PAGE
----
“Did this inform our reporting, did seeing the man in the flesh, in a somewhat staged and casual setting, provide new, deep, and lasting insights?” asks a reflective Hastings in his book. “Yes, I would say, but again, I’m not at liberty to share.”
Later, Hastings detailed campaign journalists’ jealous protection over the details, as members quickly reminded him that the event was “off-the-record.”
Much to the ire of his fellow reporters, Hastings revealed that the event occurred – a month later.
Even though the event itself was off-the-record, Hastings argued, the press corps had a duty to report that the event occurred, adding that the behavior of his fellow reporters, wasn’t necessarily off the record either.
Naturally, Hastings was chastised by many of his campaign colleagues for revealing some of the precious details of the event.
“The fear was that the White House would collectively punish all of us by revoking the already limited access or, worse, Obama might never come down and hang out with us again,” Hastings writes.
Campaign spokesperson Jen Psaki, Hastings notes, was furious and angrily phoned his editor Ben Smith for publishing details of the event. In response, the Obama campaign banished him from the campaign plane for a week.
That’s the way this White House works on the press: engender hero worship bordering on the hysterical, and then use the threat of withdrawal of the chance to be in the loved one’s presence to compel compliance.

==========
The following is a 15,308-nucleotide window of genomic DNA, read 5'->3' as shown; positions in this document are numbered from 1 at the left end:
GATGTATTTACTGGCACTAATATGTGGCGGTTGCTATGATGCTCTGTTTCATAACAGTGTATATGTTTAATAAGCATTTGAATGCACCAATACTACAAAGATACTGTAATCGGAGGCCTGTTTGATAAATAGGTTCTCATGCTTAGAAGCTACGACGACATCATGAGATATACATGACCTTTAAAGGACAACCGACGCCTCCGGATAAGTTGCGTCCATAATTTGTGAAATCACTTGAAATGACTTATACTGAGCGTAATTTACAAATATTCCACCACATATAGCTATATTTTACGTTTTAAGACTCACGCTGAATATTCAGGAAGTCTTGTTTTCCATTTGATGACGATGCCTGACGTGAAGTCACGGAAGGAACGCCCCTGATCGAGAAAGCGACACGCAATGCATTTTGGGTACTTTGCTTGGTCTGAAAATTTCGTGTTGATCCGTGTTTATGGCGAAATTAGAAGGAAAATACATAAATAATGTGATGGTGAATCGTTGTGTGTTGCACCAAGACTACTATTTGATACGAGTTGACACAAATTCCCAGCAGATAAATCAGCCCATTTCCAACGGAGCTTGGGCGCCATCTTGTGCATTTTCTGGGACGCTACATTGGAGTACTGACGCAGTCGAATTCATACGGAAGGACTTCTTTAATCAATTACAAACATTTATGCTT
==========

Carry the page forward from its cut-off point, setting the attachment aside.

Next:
Sick. Dangerous. And it explains quite a bit, doesn’t it?
[NOTE: It reminds me of the title of Bernard Goldberg’s 2009 book A Slobbering Love Affair: The True (And Pathetic) Story of the Torrid Romance Between Barack Obama and the Mainstream Media. I haven’t read the book so I don’t know the content, but from the description at Amazon Goldberg appears to be describing the media’s liberal/left bias that caused reporters to lean so heavily in Obama’s direction in 2008, fail to report on his many flaws and his sordid history, and therefore enable his election.
But while this is all true, and important, I’m talking about something else—something more emotional and deep, something that interacted synergistically with the liberal biases Goldberg describes and accentuated them immensely. We are all reaping what was sowed.]